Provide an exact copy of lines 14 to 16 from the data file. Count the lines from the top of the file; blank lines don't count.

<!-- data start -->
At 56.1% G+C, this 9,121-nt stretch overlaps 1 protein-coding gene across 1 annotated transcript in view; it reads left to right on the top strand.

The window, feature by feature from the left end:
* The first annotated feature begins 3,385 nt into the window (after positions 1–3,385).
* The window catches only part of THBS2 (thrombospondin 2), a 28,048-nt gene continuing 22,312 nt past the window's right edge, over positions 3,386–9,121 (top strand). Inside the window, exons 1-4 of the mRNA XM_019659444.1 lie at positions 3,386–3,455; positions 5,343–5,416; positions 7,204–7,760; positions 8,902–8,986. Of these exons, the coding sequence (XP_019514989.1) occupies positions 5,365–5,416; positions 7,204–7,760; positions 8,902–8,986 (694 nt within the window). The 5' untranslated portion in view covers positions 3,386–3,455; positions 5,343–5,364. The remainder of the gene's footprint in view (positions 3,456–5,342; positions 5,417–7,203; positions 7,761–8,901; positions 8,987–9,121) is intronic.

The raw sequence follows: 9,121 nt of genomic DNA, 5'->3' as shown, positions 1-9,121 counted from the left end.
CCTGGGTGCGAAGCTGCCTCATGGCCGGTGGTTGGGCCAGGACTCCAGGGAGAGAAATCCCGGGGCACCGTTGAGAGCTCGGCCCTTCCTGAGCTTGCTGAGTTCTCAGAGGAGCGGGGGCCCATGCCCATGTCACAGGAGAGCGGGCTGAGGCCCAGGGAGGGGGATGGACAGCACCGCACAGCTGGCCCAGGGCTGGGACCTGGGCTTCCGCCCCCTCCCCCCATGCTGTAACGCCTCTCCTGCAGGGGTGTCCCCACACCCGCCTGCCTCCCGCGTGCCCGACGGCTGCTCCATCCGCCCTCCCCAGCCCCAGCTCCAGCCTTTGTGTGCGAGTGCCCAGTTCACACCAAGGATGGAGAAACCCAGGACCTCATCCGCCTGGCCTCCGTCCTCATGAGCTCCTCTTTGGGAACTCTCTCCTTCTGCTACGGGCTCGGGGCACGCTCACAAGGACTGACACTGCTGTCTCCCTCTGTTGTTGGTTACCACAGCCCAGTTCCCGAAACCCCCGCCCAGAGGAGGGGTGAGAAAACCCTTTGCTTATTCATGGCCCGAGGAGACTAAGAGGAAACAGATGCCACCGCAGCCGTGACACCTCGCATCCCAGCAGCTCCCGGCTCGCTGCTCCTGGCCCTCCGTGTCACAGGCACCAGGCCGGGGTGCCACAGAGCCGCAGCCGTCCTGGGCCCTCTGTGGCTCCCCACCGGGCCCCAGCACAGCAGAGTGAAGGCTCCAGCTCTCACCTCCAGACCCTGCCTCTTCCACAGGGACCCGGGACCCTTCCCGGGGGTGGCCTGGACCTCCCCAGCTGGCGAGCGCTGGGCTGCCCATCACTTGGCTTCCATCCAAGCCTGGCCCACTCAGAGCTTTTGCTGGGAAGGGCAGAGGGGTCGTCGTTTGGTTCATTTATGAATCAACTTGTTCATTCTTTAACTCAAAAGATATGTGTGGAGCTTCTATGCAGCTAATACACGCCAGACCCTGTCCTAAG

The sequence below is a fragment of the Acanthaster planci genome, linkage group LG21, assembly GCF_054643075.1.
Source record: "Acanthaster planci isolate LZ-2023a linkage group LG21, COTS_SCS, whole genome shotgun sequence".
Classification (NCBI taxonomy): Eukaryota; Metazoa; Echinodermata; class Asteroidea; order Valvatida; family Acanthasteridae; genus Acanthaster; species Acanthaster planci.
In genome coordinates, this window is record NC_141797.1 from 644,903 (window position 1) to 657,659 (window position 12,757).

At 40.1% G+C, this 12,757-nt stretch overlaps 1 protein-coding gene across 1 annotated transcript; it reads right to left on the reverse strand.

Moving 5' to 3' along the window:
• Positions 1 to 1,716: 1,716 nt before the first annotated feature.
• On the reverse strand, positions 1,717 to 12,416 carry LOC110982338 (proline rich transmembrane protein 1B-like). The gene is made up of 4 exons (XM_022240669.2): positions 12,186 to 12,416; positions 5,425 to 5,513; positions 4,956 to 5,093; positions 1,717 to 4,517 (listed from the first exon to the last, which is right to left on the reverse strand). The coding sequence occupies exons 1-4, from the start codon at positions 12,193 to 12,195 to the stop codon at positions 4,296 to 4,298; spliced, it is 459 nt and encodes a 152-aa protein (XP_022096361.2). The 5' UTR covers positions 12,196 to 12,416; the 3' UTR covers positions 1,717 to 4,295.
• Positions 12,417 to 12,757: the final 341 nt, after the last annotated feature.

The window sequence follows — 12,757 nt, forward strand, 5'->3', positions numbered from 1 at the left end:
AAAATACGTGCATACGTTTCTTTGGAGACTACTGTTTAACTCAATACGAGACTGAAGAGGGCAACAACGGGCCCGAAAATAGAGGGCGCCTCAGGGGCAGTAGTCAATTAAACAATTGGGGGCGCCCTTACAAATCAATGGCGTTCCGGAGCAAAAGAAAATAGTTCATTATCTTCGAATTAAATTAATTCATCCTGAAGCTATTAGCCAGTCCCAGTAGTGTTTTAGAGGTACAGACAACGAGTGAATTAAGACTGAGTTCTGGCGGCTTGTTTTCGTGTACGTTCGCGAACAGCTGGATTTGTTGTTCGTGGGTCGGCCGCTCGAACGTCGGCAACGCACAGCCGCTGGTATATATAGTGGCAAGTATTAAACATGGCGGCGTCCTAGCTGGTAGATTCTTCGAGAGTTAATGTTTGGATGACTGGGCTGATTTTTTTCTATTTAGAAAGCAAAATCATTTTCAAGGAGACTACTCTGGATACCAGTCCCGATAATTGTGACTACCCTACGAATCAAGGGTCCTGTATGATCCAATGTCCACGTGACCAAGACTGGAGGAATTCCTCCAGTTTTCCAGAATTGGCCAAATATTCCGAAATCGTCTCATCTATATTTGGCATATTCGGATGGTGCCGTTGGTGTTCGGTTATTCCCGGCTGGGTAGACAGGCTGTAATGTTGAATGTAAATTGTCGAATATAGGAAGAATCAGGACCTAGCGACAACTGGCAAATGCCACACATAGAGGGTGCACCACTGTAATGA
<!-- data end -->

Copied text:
• On the reverse strand, positions 1,717 to 12,416 carry LOC110982338 (proline rich transmembrane protein 1B-like). The gene is made up of 4 exons (XM_022240669.2): positions 12,186 to 12,416; positions 5,425 to 5,513; positions 4,956 to 5,093; positions 1,717 to 4,517 (listed from the first exon to the last, which is right to left on the reverse strand). The coding sequence occupies exons 1-4, from the start codon at positions 12,193 to 12,195 to the stop codon at positions 4,296 to 4,298; spliced, it is 459 nt and encodes a 152-aa protein (XP_022096361.2). The 5' UTR covers positions 12,196 to 12,416; the 3' UTR covers positions 1,717 to 4,295.
• Positions 12,417 to 12,757: the final 341 nt, after the last annotated feature.

The window sequence follows — 12,757 nt, forward strand, 5'->3', positions numbered from 1 at the left end: